15:57 GMT +317 August 2019
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    Pressure From Iran, Turkey 'May Become an Obstacle' to Kurdistan Independence

    Middle East
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    The controversy surrounding the September 25 referendum on the independence of Iraqi Kurdistan is gaining momentum. Iraqi Prime Minister Haydar El-Abadi warned that the potential creation of an independent Kurdish state could lead to tragic consequences, while Turkish Foreign Minister Mevlut Cavusoglu pointed to the threat of a civil war.

    In an interview with Sputnik Turkey, political analyst Celal Baslangıc commented on the situation around the referendum and its possible consequences. In his opinion, if the referendum takes place, the population of Iraqi Kurdistan may face a serious economic crisis.

    "Many political movements in Iraqi Kurdistan are afraid of pressure from Turkey, Iran and the central Iraqi authorities. The fact is that the Regional Administration of Iraqi Kurdistan largely depends on maintaining relations with Turkey and Iran. Erbil receives electricity from Turkey, and Sulaymaniyah — from Iran," Baslangıc said.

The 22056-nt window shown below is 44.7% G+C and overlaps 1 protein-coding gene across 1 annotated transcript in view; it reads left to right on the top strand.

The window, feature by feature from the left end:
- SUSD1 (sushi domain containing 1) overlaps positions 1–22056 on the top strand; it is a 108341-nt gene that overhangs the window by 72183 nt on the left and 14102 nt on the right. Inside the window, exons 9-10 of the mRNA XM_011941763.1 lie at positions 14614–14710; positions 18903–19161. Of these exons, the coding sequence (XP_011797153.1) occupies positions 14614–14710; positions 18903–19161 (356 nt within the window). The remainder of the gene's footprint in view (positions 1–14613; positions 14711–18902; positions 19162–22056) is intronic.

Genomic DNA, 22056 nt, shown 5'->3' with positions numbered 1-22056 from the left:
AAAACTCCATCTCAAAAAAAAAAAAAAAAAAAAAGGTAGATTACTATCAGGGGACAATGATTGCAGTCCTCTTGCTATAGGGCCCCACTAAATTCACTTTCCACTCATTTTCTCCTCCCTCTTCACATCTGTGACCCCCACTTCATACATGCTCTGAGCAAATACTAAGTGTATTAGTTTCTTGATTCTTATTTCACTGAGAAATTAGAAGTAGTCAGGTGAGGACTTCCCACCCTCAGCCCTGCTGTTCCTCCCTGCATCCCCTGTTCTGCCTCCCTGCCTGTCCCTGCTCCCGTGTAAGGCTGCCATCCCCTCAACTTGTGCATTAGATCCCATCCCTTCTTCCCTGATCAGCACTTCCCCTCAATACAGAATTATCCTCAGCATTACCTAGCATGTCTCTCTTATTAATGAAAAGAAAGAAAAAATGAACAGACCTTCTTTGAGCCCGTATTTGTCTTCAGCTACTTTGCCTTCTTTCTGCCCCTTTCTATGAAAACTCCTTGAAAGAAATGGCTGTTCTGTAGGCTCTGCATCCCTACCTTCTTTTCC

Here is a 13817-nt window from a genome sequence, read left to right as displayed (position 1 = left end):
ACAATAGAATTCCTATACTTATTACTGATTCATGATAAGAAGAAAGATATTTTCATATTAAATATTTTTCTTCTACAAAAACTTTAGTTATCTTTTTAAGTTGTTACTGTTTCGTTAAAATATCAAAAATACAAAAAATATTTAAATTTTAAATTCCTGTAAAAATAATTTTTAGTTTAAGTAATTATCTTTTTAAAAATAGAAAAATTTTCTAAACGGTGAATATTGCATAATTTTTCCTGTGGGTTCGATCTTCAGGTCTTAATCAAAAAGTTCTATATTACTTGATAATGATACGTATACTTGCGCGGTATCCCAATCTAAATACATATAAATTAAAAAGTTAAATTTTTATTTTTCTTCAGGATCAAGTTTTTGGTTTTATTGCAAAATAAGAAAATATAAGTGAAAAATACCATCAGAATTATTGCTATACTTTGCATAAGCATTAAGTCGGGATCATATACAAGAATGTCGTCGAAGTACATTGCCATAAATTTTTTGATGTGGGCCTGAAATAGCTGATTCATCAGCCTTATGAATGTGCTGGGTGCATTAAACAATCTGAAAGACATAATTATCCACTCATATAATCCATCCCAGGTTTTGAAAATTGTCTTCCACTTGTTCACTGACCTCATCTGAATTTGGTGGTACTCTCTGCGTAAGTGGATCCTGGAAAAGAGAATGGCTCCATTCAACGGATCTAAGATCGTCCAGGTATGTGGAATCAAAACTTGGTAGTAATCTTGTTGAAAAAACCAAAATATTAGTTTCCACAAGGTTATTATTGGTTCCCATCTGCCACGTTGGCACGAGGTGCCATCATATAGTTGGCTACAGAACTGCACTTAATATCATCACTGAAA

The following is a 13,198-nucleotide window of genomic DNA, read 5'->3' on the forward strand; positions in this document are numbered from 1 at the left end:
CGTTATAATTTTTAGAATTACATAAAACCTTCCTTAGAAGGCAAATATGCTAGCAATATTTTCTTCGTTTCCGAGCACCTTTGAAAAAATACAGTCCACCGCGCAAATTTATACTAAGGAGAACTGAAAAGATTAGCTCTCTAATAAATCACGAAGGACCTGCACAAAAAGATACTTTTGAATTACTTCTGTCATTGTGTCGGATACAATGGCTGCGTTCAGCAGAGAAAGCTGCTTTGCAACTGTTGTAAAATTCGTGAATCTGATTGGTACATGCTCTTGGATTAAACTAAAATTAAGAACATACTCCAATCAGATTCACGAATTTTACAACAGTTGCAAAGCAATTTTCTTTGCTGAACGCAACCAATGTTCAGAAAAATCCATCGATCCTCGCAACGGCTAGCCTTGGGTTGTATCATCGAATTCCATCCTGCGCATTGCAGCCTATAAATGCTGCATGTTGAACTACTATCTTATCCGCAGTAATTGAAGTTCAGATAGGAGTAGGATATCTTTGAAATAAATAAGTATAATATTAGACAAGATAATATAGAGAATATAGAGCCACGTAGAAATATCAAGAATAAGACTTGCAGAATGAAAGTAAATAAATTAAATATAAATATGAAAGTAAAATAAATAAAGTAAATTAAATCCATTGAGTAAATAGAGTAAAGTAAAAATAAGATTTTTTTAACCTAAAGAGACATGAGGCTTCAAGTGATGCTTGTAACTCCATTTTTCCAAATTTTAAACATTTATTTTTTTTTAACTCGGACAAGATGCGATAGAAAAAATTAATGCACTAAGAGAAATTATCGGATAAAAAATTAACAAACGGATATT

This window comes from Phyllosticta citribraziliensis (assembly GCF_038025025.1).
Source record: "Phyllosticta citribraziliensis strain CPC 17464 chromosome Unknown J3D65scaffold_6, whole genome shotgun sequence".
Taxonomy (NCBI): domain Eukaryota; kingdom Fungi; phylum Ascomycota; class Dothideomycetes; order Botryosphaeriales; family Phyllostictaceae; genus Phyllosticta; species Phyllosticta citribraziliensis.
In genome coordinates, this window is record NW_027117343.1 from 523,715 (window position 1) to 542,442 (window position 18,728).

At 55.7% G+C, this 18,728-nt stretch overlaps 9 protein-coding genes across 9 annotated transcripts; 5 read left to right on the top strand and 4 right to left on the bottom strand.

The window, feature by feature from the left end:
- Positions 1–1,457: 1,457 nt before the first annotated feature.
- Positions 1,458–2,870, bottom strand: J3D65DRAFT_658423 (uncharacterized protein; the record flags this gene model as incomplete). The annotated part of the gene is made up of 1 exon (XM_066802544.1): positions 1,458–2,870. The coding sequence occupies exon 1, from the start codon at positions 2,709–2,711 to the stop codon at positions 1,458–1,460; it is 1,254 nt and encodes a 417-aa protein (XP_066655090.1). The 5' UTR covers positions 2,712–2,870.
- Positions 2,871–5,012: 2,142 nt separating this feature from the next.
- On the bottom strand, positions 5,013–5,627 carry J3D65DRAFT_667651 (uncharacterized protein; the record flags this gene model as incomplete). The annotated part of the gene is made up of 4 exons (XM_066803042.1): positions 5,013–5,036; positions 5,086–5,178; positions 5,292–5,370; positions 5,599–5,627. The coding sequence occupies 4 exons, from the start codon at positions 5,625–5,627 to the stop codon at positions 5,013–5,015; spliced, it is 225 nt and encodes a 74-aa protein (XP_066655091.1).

"Moreover, all food is imported from Turkey and Iran. Many believe that the economic situation, as well as relations with the central Iraqi government and neighboring states, can become a significant obstacle to the actual proclamation of an independent Kurdish state," he continued.

    The expert also stressed that no third parties have a right to interfere in the referendum process.

    "We need to show respect for the right of the people to determine their own future. In this process, neither the US nor Turkey should interfere. Ultimately, the decision will be made by the Kurdish people. If the Kurds consider it necessary, they may consult and negotiate with the central government, if they do not want it — they are not obliged to do so. Kurds are currently discussing the upcoming referendum process, its possible consequences for various parties. But no foreign state has the right to insist on holding or not holding this referendum," Baslangıc said.

    The Kurds, who make up about 20 percent of the Iraqi population, have been seeking self-governance for decades. In 2005, Iraq's Constitution recognized Kurdistan as an autonomous region, run by the Kurdistan Regional Government.

    In June, Masoud Barzani, the president of Iraqi Kurdistan, set September 25 as the date for an independence referendum. The move provoked harsh criticism from Baghdad claiming that the referendum would violate the country's constitution.

    In response to Barzani's announcement, Iranian authorities have expressed support for maintaining Iraq's territorial integrity. Turkey, also having a large Kurdish minority, has likewise expressed opposition to Kurdish independence.


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